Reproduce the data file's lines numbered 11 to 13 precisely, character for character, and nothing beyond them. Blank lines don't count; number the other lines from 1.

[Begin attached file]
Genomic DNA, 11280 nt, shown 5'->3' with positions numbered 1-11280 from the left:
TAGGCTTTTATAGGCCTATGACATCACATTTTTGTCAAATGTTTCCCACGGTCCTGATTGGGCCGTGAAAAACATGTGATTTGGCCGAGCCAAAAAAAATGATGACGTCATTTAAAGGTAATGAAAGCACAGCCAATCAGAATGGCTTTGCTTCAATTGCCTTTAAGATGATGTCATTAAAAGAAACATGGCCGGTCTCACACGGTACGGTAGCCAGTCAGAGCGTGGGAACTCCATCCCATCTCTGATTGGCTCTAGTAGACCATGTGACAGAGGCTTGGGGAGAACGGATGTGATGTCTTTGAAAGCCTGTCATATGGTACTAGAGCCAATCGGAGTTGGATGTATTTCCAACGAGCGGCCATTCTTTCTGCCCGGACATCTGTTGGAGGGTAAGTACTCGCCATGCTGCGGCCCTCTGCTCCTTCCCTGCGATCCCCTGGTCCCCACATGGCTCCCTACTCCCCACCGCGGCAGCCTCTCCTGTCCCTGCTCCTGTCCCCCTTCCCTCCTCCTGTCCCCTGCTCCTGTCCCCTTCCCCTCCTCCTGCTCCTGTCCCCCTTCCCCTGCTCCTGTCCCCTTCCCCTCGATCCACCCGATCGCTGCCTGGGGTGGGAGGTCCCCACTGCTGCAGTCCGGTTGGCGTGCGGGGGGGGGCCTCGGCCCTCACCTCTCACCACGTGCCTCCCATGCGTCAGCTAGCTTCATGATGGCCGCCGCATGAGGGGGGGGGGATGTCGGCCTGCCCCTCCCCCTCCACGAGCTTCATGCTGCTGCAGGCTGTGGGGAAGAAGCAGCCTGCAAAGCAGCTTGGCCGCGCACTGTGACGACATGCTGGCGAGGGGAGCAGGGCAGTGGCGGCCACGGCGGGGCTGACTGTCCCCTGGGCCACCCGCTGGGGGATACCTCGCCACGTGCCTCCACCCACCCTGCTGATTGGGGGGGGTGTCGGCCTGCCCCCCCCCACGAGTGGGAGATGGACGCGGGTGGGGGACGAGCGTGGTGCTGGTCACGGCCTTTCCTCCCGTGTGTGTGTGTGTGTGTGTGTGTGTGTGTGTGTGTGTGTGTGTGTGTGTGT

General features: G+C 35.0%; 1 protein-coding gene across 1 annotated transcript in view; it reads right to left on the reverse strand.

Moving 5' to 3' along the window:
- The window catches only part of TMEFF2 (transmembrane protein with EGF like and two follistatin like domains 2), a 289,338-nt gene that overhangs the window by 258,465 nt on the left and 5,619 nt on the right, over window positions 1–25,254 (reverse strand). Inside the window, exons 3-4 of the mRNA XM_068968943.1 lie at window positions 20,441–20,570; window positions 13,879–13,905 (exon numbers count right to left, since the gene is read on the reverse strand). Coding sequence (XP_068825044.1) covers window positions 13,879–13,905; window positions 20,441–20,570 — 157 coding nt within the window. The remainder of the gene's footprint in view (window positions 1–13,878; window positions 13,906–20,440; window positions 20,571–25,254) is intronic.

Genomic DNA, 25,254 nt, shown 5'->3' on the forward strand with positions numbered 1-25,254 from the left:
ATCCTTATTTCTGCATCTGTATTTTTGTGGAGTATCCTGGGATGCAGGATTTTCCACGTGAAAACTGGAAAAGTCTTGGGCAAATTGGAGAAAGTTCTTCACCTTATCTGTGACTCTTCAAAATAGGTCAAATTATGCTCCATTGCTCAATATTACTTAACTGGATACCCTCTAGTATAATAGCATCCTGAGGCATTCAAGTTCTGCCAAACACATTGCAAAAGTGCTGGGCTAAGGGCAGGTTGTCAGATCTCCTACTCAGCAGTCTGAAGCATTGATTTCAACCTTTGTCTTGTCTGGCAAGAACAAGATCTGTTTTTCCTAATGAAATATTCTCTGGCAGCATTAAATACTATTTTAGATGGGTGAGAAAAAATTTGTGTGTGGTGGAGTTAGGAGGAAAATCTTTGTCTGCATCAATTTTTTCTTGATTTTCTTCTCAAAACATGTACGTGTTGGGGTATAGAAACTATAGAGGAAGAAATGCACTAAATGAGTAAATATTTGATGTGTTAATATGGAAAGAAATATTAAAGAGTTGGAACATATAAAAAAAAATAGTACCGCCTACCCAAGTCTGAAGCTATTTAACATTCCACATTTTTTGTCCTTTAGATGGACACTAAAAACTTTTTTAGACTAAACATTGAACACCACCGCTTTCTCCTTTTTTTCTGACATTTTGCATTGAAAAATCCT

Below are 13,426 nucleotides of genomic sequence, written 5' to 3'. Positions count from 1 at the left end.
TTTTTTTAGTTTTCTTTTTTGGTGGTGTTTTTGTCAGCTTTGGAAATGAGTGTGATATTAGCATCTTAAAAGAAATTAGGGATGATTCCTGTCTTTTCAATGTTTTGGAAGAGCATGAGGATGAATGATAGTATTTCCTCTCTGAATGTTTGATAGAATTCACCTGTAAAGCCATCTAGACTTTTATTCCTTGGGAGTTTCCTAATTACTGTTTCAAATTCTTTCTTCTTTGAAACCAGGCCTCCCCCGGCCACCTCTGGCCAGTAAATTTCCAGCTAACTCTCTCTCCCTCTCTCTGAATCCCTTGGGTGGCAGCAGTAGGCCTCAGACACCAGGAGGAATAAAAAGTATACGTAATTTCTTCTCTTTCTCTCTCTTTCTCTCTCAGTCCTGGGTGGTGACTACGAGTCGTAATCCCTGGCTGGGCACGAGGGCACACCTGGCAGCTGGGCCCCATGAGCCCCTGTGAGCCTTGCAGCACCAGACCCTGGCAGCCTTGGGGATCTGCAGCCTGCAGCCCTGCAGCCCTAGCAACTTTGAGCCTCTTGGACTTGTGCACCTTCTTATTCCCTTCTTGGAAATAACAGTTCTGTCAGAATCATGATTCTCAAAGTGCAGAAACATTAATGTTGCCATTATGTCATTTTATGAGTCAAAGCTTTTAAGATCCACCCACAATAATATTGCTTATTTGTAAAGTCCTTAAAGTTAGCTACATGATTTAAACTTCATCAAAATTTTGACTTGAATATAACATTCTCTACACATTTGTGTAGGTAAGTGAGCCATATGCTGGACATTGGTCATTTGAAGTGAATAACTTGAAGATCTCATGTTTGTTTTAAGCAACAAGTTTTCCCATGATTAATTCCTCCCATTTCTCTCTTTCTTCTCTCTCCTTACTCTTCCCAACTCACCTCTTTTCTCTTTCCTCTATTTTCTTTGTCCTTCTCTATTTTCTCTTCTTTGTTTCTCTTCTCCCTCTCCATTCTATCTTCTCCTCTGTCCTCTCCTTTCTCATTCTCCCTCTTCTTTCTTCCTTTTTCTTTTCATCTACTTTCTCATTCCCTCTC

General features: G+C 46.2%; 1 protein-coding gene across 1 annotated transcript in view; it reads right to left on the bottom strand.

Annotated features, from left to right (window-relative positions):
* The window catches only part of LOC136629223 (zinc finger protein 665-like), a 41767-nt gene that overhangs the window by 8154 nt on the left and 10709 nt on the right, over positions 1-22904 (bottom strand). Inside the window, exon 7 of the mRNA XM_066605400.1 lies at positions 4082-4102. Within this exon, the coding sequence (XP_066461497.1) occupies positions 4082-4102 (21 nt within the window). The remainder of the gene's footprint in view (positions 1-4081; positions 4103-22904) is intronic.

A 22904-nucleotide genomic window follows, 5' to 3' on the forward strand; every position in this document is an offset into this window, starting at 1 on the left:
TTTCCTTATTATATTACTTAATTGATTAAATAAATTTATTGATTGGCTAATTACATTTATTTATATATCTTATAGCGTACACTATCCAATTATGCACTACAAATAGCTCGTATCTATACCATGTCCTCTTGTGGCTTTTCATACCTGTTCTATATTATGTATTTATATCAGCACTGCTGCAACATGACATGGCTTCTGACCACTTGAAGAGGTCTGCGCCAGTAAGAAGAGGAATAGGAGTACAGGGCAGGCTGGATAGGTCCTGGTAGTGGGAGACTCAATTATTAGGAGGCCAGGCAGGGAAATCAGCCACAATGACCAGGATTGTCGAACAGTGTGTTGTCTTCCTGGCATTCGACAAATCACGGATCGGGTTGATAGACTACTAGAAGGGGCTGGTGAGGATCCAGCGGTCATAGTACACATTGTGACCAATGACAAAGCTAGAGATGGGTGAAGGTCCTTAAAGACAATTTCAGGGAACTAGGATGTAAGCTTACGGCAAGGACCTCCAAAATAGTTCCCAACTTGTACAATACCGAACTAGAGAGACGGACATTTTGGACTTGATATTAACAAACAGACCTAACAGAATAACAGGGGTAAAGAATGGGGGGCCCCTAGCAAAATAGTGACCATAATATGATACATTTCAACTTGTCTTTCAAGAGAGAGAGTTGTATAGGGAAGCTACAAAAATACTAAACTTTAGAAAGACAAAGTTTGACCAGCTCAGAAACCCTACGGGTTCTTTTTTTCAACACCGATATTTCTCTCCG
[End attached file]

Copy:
Annotated features, from left to right (window-relative positions):
* The window catches only part of LOC136629223 (zinc finger protein 665-like), a 41767-nt gene that overhangs the window by 8154 nt on the left and 10709 nt on the right, over positions 1-22904 (bottom strand). Inside the window, exon 7 of the mRNA XM_066605400.1 lies at positions 4082-4102. Within this exon, the coding sequence (XP_066461497.1) occupies positions 4082-4102 (21 nt within the window). The remainder of the gene's footprint in view (positions 1-4081; positions 4103-22904) is intronic.

A 22904-nucleotide genomic window follows, 5' to 3' on the forward strand; every position in this document is an offset into this window, starting at 1 on the left: